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Alimony is court ordered support for another parent. It is similar to child support in the sense that it constitutes funds or other support for the parent who has demonstrated a need for it.

Alimony is governed by Florida Statute §61.08. There are various forms of alimony. A court could order one or more types of alimony depending on the circumstances. Examples are: 1) permanent periodic alimony (lifetime until remarriage, death of a party, or cohabitation in a supportive relationship); 2) bridge the gap; 3) temporary alimony (throughout the pendency of the litigation); 4) durational alimony (for a specific period of time); and 5) rehabilitative alimony (to allow a spouse to be brought back to the same level they were at typically before the marriage).


Main Factors – According to Florida Statute §61.08, there are two main components to the court ordering alimony, before the court considers the other statutory factors. Those threshold determinations are need and ability to pay. Once a party requesting alimony satisfies this burden, then the court will consider the other factors that are set forth in that statute

Income – Each party’s respective income levels have a direct correlation with the amount of alimony. In order to see a more in depth analysis of the calculation of income, refer to the child support section above, which applies in this section as well even though the parties do not have any minor children. This would provide much guidance as to how income is calculated or factored in a particular case. So please read that section, if you have not done so already, even though your case may not have a child support component associated with it. The analysis is very similar and could provide great guidance for you to see how the court’s deal with the issue of income levels.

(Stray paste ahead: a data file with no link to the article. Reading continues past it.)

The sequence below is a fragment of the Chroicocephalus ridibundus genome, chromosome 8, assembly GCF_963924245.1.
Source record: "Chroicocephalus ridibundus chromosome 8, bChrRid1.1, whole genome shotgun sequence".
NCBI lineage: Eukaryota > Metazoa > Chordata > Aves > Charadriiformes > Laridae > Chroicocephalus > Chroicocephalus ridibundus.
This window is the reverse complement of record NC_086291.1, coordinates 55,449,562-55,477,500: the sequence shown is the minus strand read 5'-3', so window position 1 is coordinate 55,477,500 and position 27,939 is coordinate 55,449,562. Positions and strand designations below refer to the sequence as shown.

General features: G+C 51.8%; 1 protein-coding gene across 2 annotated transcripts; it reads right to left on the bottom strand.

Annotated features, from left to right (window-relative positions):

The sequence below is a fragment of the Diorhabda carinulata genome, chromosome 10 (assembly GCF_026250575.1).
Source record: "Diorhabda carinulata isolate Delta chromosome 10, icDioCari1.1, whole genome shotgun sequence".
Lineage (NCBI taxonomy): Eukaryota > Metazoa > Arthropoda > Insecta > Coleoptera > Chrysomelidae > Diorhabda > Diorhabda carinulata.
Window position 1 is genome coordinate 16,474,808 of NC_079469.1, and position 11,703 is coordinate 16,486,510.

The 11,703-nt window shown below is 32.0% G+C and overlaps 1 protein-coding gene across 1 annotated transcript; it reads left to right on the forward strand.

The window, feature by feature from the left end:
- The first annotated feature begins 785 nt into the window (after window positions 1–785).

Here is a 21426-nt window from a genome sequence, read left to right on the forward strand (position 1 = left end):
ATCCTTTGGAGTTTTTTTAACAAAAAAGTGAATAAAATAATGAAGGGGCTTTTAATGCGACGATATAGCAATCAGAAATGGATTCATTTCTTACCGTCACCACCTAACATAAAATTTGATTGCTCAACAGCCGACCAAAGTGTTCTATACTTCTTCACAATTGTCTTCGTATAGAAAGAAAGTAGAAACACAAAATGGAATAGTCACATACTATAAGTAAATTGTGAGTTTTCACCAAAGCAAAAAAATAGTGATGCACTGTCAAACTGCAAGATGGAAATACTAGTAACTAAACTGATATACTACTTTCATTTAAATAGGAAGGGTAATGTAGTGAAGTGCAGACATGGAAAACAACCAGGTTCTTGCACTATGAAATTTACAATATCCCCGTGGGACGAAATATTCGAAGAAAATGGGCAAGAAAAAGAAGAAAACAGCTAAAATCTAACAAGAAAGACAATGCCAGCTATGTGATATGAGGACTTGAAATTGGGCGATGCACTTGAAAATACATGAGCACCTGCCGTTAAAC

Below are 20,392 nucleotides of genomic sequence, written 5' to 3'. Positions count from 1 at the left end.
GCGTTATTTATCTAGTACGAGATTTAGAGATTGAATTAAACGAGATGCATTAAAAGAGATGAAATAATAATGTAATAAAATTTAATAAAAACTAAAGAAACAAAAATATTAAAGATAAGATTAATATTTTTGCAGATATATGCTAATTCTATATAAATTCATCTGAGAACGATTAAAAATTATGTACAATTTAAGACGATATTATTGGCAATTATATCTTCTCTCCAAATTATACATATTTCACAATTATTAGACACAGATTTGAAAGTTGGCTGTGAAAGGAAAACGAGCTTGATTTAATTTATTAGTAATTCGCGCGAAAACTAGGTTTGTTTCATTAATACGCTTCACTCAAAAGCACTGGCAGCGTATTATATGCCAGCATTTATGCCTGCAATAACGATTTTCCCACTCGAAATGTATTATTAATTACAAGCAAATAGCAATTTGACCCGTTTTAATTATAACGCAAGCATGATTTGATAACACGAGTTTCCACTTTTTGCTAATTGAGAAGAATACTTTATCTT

Need – Need is very easy to prove typically. If you ask anyone, they will always say they “need” more money. However, the court will look at the party’s particular situation, and really evaluate what their need really is. Need is not enough to just allow that person to have the basic necessities and nothing else. On the other hand, the issue of need is not meant to provide them with the same exact lifestyle that they have been accustomed to during the course of the marriage. The standard of living during the course of the marriage is definitely an important factor that the court will ultimately consider.

Ability to pay – Ability to pay is difficult in some situations when the bread-winner, who normally had no problem paying the bills when the parties both lived under one roof, is now living in a separate household with two different mortgage or rent payments, insurance, real estate taxes, electricity, water, etc. As a result, the payor’s ability to support the other spouse is not the same.